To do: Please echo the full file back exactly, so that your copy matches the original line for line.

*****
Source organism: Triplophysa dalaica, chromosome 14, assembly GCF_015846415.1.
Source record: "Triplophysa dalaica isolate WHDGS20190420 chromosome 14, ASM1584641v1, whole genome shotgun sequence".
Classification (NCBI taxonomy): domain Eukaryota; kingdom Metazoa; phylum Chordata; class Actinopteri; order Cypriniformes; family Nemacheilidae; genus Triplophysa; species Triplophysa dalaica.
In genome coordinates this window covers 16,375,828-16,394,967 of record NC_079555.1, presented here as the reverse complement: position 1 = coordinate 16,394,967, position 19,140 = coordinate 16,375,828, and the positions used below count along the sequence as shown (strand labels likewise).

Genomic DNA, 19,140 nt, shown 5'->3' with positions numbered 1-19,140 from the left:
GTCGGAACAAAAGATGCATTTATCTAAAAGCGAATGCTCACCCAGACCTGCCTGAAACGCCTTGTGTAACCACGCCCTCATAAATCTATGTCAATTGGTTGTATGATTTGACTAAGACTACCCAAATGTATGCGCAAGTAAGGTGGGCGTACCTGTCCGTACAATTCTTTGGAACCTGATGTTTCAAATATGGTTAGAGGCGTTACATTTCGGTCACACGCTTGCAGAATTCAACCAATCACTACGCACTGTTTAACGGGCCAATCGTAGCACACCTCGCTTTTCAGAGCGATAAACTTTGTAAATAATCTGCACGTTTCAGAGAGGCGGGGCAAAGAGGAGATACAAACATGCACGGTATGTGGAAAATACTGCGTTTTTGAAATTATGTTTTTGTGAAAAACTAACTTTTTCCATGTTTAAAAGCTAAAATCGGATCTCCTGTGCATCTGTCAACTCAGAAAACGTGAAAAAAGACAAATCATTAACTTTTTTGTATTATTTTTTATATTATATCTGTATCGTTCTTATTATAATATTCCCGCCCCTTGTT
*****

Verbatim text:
Source organism: Triplophysa dalaica, chromosome 14, assembly GCF_015846415.1.
Source record: "Triplophysa dalaica isolate WHDGS20190420 chromosome 14, ASM1584641v1, whole genome shotgun sequence".
Classification (NCBI taxonomy): domain Eukaryota; kingdom Metazoa; phylum Chordata; class Actinopteri; order Cypriniformes; family Nemacheilidae; genus Triplophysa; species Triplophysa dalaica.
In genome coordinates this window covers 16,375,828-16,394,967 of record NC_079555.1, presented here as the reverse complement: position 1 = coordinate 16,394,967, position 19,140 = coordinate 16,375,828, and the positions used below count along the sequence as shown (strand labels likewise).

Genomic DNA, 19,140 nt, shown 5'->3' with positions numbered 1-19,140 from the left:
GTCGGAACAAAAGATGCATTTATCTAAAAGCGAATGCTCACCCAGACCTGCCTGAAACGCCTTGTGTAACCACGCCCTCATAAATCTATGTCAATTGGTTGTATGATTTGACTAAGACTACCCAAATGTATGCGCAAGTAAGGTGGGCGTACCTGTCCGTACAATTCTTTGGAACCTGATGTTTCAAATATGGTTAGAGGCGTTACATTTCGGTCACACGCTTGCAGAATTCAACCAATCACTACGCACTGTTTAACGGGCCAATCGTAGCACACCTCGCTTTTCAGAGCGATAAACTTTGTAAATAATCTGCACGTTTCAGAGAGGCGGGGCAAAGAGGAGATACAAACATGCACGGTATGTGGAAAATACTGCGTTTTTGAAATTATGTTTTTGTGAAAAACTAACTTTTTCCATGTTTAAAAGCTAAAATCGGATCTCCTGTGCATCTGTCAACTCAGAAAACGTGAAAAAAGACAAATCATTAACTTTTTTGTATTATTTTTTATATTATATCTGTATCGTTCTTATTATAATATTCCCGCCCCTTGTT